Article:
Best Night Ever wants to pretend it’s intended for a female audience but the writing makes it seems like Friedberg and Setlzer don’t know women. It’s a girls’ night out, and from a male perspective, which means a lot of shouting, “woo,” dancing, drinking, and all sorts of tame activities. None of these people feel like human beings, let alone friends that we should care about. Being Friedberg and Seltzer’s first R-rated comedy, the guys should be embracing the tasteless possibilities, getting their ladies into crazy scenarios that spiral out of control. Instead, the whole sad affair has such a timid feel, as if Friedberg and Seltzer decided a largely female audience would be put off by too much crass content. There’s a sequence where the ladies take pills they found in am ambulance. All right, you’re thinking, this should lead somewhere. Oh how wrong you’d always be expecting something from these two filmmakers. We’re treated to an extended sequence of the girls just dancing for several minutes, in slow-mo no less, mouthing, “Best night ever.” That’s it. Why does the movie repeatedly pull its punches when it comes to the bridesmaids behaving badly? I think it’s the misplaced idea of not wanting to rankle its target audience, that women have a lower quotient for bad taste.
Let’s explore what happens in the lone sequences where Friedberg and Seltzer decide to indulge their R-rated crassness. The ladies kidnap the valet driver who they believe mugged them. Disguised in ski masks that can’t help but trigger associations with Spring Breakers, they break into his home, strap him to his bed, and then one of the ladies eventually urinates on his face. And if that wasn’t enough, she craps on him as well accidentally. Of all the directions this setup could have gone, a woman pooping on a man’s face just seems lame, having to settle for cheap shock value over jokes. The end gives us our first glimpse of nudity, as the ladies stumble into the wrong hotel room on an amorous interracial couple. Incensed, the naked couple couple chases after them. The chief threat is an overweight black woman and, apparently, her overweight nude body is meant to be the outlandish joke. Oh look, a fat woman chasing after our characters! And so, her nudity is allowed because it’s meant to be comical (visions of Borat dancing in my head). Like other sequences, this part is drawn out and exhausts whatever brittle comic potential it may have had. Then there’s the lingering thought that the only minority characters in the movie are presented in states of undress, their nudity meant to serve as discomfort.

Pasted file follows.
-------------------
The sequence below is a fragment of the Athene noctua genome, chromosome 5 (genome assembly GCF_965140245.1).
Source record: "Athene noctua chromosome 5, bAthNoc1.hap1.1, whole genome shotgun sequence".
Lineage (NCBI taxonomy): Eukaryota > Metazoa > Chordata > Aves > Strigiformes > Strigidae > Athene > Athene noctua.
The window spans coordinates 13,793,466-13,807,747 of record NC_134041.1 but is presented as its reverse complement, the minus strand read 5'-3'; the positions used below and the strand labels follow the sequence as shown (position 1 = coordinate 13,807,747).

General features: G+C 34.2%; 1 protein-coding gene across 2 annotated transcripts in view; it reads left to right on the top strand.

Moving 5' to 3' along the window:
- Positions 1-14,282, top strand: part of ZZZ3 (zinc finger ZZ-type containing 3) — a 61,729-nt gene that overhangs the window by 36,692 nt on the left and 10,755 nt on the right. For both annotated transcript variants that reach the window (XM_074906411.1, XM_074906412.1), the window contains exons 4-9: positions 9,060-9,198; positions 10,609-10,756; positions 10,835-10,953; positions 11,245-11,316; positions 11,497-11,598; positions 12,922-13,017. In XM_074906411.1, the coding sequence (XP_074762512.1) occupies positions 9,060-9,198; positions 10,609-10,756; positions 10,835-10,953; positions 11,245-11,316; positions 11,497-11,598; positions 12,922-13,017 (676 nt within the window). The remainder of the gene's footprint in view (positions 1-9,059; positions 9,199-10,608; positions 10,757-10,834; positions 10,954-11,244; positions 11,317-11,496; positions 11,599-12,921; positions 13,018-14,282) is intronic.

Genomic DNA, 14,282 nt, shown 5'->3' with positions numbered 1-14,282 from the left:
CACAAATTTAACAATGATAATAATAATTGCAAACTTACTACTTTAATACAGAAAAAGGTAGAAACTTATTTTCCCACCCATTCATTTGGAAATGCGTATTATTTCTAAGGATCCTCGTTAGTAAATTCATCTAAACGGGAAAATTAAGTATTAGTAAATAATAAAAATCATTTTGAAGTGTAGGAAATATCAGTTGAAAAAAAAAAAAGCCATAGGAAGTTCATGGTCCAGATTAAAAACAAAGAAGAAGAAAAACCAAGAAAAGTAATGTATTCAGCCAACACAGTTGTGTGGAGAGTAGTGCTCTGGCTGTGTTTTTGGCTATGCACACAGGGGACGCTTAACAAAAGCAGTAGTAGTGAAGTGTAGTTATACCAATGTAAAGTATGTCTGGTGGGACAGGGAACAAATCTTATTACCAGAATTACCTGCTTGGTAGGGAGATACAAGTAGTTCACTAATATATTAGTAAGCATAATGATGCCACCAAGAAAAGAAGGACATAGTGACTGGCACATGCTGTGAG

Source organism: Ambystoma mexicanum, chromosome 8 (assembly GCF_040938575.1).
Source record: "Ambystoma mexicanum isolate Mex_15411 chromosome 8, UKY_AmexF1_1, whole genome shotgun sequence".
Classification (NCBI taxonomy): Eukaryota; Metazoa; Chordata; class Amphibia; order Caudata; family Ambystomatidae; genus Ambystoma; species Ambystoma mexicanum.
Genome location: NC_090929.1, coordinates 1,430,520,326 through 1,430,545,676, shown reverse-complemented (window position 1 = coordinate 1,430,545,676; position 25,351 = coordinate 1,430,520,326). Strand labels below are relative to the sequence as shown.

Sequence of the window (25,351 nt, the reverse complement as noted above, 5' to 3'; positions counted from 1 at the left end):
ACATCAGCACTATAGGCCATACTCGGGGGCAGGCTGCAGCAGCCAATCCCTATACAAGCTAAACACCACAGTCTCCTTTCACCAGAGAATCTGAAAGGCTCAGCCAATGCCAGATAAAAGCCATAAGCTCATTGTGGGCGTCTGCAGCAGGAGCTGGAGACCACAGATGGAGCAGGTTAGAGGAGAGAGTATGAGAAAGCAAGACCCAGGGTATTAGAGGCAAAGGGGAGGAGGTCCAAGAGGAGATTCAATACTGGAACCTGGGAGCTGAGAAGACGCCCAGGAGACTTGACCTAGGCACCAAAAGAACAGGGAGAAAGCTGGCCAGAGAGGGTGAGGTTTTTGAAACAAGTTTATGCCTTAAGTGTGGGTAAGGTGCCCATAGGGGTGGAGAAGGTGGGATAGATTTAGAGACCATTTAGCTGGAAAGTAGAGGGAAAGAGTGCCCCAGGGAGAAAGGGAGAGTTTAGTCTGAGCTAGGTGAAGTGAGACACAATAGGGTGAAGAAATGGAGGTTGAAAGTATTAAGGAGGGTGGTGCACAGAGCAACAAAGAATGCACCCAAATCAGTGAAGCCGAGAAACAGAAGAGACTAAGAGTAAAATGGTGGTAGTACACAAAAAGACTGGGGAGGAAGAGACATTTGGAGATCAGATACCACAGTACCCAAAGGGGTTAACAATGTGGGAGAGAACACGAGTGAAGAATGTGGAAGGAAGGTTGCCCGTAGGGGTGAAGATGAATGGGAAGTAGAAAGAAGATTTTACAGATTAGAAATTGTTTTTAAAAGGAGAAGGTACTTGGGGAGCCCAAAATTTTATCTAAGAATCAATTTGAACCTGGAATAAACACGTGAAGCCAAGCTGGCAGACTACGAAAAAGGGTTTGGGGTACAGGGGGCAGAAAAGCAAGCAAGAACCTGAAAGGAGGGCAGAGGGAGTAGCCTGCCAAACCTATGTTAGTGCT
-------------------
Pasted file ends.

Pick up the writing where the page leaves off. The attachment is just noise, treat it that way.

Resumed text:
I understand the sexy marketing hook of making a found footage movie, but does the entire film have to be stuck in this limited narrative constraint? Can a movie not just incorporate found footage elements but be free to break away on its own, like The Purge? Alas, Friedberg and Seltzer embark on found footage and can’t even adequately maintain that guise, often failing to produce reasons for why their characters are still filming. First off, why would anyone just film themselves introducing who they are on a bachelorette voyage when, presumably, the only people watching it will be close friends? Then there’s the pesky habit where people keep holding the camera out, framing all four ladies so carefully. Then there’s the fact that the footage is seen rewinding and fast-forwarding, presenting sequences out of sequence, some with intertitles added for dates because having a date stamp for a recording wouldn’t be good enough. So, the age old question, who did all this? Who added music to the sequences? Then there’s the fact that later on the camera cuts to reaction shots and different angles in single scenes, completely destroying the illusion of being found footage. Why blur nudity in an R-rated movie in general, but even more so, if this is found footage, what hypocritical hypothetical editor is blurring certain nudity and letting other nudity pass? Nothing of substance or humor is added to this film by forcing the prism of found footage. Instead it only makes the characters dumber and less realistic than the one-note placeholders they already are.